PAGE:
Out of the box, Vultr FreeBSD servers are not configured to include swap space. If your intention is for a disposable cloud instance, you probably don’t need to worry about this. If you’ve created a “real” server that’s going to stick around a while, read on.
Even the most ridiculously decked-out server requires swap space. That’s just how the OS operates. During those times when your app goes a little nuts and eats more RAM than it should, having swap space will give you a fighting chance to regain control of the machine. Even under normal operation, FreeBSD is proactive about memory management. For example, long-running programs that are sitting idle in memory will be swapped to disk to make room for useful things, like filesystem caches. Running with zero swap is a recipe for unpredictable behavior, and no one running a server wants that!
Confirm swap status
Before we do anything, let’s make sure that we really don’t have any swap.
swapinfo should return nothing. Like so:
vultr [~]# swapinfo Device 1K-blocks Used Avail Capacity vultr [~]#
If indeed it’s blank, let’s continue and make ourselves a swap file. But first…
How much swap is needed?
The old rules of thumb (1x RAM, 2x RAM, .5x RAM, etc) don’t really apply these days. If your server has 16GB of memory, you most certainly do not need to waste 32GB of your precious disk space on a swap file. That said, if you have crash dumps enabled, depending on how it’s configured, having swap equal to your memory may be required for it to work.
So, how big to make the swap file is really up to you. The good news is, you can always change it later, and with SSD-backed storage, you don’t have to worry too much about where it ends up on your disk. Anyway, let’s move on to…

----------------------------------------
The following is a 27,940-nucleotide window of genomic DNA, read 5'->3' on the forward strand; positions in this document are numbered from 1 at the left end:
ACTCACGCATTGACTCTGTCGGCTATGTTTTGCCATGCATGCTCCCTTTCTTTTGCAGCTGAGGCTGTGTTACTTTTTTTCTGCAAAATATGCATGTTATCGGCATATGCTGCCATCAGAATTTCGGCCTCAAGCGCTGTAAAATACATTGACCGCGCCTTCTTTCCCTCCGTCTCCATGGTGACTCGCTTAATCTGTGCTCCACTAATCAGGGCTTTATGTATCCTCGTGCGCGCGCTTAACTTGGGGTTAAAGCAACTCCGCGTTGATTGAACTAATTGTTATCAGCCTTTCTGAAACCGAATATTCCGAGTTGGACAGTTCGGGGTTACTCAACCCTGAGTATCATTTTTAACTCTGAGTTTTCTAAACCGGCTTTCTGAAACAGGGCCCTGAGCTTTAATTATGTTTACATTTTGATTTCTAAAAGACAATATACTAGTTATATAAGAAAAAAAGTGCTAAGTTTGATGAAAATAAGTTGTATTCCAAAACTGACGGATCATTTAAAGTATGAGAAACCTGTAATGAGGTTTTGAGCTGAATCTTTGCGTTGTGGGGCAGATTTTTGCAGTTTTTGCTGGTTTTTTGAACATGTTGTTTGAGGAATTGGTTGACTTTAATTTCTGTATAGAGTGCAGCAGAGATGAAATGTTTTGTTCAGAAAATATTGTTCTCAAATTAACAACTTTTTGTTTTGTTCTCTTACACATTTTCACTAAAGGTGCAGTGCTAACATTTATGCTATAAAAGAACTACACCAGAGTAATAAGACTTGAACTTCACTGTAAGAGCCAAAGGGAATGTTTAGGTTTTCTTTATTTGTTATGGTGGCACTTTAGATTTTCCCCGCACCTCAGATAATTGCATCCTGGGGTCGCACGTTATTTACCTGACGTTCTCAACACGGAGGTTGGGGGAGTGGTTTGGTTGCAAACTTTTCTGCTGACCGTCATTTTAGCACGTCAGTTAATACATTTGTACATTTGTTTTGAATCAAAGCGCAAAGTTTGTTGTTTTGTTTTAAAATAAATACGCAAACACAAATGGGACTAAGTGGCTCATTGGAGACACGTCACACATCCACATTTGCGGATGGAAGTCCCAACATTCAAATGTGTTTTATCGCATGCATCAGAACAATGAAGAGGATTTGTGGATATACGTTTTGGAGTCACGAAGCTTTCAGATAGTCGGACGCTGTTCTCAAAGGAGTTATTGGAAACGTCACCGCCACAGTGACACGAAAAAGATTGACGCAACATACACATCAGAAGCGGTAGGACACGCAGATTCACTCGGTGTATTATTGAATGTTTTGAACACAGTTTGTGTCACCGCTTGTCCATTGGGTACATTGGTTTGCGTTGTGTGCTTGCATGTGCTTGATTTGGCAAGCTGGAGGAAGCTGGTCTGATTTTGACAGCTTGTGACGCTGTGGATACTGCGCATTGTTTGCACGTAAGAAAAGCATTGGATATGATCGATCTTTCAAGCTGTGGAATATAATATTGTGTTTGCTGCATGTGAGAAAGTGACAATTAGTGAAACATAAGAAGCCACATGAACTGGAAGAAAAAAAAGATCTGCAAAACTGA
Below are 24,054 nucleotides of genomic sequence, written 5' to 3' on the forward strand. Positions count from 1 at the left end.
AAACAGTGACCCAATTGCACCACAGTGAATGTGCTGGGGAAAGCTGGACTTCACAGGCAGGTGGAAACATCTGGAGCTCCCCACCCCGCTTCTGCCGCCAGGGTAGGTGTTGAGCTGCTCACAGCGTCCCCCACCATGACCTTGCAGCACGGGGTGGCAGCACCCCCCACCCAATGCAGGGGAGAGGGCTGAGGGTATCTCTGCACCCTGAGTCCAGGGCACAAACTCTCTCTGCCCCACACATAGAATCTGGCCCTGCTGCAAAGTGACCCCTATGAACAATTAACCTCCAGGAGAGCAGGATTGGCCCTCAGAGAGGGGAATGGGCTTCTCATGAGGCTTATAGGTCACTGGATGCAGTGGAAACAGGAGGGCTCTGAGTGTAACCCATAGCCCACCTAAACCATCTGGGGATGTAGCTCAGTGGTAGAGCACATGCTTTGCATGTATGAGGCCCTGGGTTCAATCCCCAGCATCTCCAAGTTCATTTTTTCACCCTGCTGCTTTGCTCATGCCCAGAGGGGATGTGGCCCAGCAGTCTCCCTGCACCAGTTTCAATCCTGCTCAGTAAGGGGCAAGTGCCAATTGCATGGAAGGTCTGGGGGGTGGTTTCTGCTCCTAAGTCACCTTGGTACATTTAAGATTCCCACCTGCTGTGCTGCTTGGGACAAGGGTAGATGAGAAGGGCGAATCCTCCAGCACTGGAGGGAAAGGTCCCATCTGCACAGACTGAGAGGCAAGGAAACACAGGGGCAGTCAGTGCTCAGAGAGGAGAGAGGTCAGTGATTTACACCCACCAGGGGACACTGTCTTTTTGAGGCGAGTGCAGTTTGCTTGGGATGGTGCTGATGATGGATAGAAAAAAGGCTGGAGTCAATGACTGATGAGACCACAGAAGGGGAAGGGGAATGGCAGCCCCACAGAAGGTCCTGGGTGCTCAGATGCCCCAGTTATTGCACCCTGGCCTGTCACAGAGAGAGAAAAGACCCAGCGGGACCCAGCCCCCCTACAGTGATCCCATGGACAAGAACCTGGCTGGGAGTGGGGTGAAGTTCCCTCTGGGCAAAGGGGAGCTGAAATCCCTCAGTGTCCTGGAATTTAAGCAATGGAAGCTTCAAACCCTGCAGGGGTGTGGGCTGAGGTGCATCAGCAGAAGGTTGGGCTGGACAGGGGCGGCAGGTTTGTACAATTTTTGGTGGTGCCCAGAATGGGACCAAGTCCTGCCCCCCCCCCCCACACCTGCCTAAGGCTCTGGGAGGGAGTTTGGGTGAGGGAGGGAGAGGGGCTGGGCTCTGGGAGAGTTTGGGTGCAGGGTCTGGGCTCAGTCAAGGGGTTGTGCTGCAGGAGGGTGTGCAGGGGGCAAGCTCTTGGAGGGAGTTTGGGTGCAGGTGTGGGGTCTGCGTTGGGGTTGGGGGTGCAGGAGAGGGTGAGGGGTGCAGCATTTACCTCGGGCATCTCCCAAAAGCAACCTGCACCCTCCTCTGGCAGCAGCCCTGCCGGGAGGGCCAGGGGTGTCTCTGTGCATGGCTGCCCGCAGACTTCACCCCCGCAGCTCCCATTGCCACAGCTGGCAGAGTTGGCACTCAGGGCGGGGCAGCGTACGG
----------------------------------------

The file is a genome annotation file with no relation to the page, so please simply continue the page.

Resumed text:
Creating and using a swap file
We will create a 512 meg swap file located at
/usr/swap0. Feel free to change any of that if it doesn’t work for you. For example, if you want 1 gig of swap, change the 512 to 1024, and so on up. If you decide to change the filename, make sure you change both references to it.
Carefully copy the following, execute as root, and you’ll be all set:
dd if=/dev/zero of=/usr/swap0 bs=1m count=512 chmod 0600 /usr/swap0 echo "md99 none swap sw,file=/usr/swap0,late 0 0" >> /etc/fstab swapon -aL
Confirm that it has worked:
vultr [~]# swapinfo Device 1K-blocks Used Avail Capacity /dev/md99 524288 0 524288 0%
At this point, you’re all set. Swap is active, and it will continue to work after a reboot.
Explanation for the curious
dd command creates the actual file. After that, we set appropriate permissions, add a line to
/etc/fstab for swap, and then turn it on. The command
swapon -aL tells the OS to activate all swap partitions/files in fstab, including those marked as late. Due to the way FreeBSD 10.2 boots, the swap file must be mounted late. When the OS boots normally, your swap will get turned on during the “mounting late filesystems” stage.
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